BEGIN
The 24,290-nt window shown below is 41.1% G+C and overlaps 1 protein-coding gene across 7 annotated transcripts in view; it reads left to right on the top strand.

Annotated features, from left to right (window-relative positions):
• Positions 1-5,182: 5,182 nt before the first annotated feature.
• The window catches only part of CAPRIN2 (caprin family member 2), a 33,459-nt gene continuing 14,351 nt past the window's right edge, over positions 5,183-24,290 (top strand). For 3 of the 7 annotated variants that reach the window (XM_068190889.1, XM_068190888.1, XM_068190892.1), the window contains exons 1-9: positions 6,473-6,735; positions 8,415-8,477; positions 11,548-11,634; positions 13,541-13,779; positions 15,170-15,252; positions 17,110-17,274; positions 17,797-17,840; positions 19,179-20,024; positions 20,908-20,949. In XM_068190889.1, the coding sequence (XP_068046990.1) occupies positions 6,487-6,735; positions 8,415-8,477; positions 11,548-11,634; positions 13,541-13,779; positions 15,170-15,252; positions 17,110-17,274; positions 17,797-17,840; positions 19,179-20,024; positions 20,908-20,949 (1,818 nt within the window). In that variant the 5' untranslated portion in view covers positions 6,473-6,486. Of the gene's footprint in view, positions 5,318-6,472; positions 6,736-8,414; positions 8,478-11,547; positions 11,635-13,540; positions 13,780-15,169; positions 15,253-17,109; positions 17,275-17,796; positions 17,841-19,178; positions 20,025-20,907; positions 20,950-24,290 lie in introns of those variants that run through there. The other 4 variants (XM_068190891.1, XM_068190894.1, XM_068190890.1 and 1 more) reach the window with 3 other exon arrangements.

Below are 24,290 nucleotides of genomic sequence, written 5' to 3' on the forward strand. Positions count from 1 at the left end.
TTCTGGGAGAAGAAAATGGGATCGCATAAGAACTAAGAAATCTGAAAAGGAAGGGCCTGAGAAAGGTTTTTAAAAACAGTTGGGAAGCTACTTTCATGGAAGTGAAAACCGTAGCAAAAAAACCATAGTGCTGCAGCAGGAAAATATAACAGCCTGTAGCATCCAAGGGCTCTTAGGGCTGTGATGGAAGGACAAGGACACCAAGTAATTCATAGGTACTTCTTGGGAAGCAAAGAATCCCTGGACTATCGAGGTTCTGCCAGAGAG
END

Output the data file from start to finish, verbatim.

The 24,290-nt window shown below is 41.1% G+C and overlaps 1 protein-coding gene across 7 annotated transcripts in view; it reads left to right on the top strand.

Annotated features, from left to right (window-relative positions):
• Positions 1-5,182: 5,182 nt before the first annotated feature.
• The window catches only part of CAPRIN2 (caprin family member 2), a 33,459-nt gene continuing 14,351 nt past the window's right edge, over positions 5,183-24,290 (top strand). For 3 of the 7 annotated variants that reach the window (XM_068190889.1, XM_068190888.1, XM_068190892.1), the window contains exons 1-9: positions 6,473-6,735; positions 8,415-8,477; positions 11,548-11,634; positions 13,541-13,779; positions 15,170-15,252; positions 17,110-17,274; positions 17,797-17,840; positions 19,179-20,024; positions 20,908-20,949. In XM_068190889.1, the coding sequence (XP_068046990.1) occupies positions 6,487-6,735; positions 8,415-8,477; positions 11,548-11,634; positions 13,541-13,779; positions 15,170-15,252; positions 17,110-17,274; positions 17,797-17,840; positions 19,179-20,024; positions 20,908-20,949 (1,818 nt within the window). In that variant the 5' untranslated portion in view covers positions 6,473-6,486. Of the gene's footprint in view, positions 5,318-6,472; positions 6,736-8,414; positions 8,478-11,547; positions 11,635-13,540; positions 13,780-15,169; positions 15,253-17,109; positions 17,275-17,796; positions 17,841-19,178; positions 20,025-20,907; positions 20,950-24,290 lie in introns of those variants that run through there. The other 4 variants (XM_068190891.1, XM_068190894.1, XM_068190890.1 and 1 more) reach the window with 3 other exon arrangements.

Below are 24,290 nucleotides of genomic sequence, written 5' to 3' on the forward strand. Positions count from 1 at the left end.
TTCTGGGAGAAGAAAATGGGATCGCATAAGAACTAAGAAATCTGAAAAGGAAGGGCCTGAGAAAGGTTTTTAAAAACAGTTGGGAAGCTACTTTCATGGAAGTGAAAACCGTAGCAAAAAAACCATAGTGCTGCAGCAGGAAAATATAACAGCCTGTAGCATCCAAGGGCTCTTAGGGCTGTGATGGAAGGACAAGGACACCAAGTAATTCATAGGTACTTCTTGGGAAGCAAAGAATCCCTGGACTATCGAGGTTCTGCCAGAGAG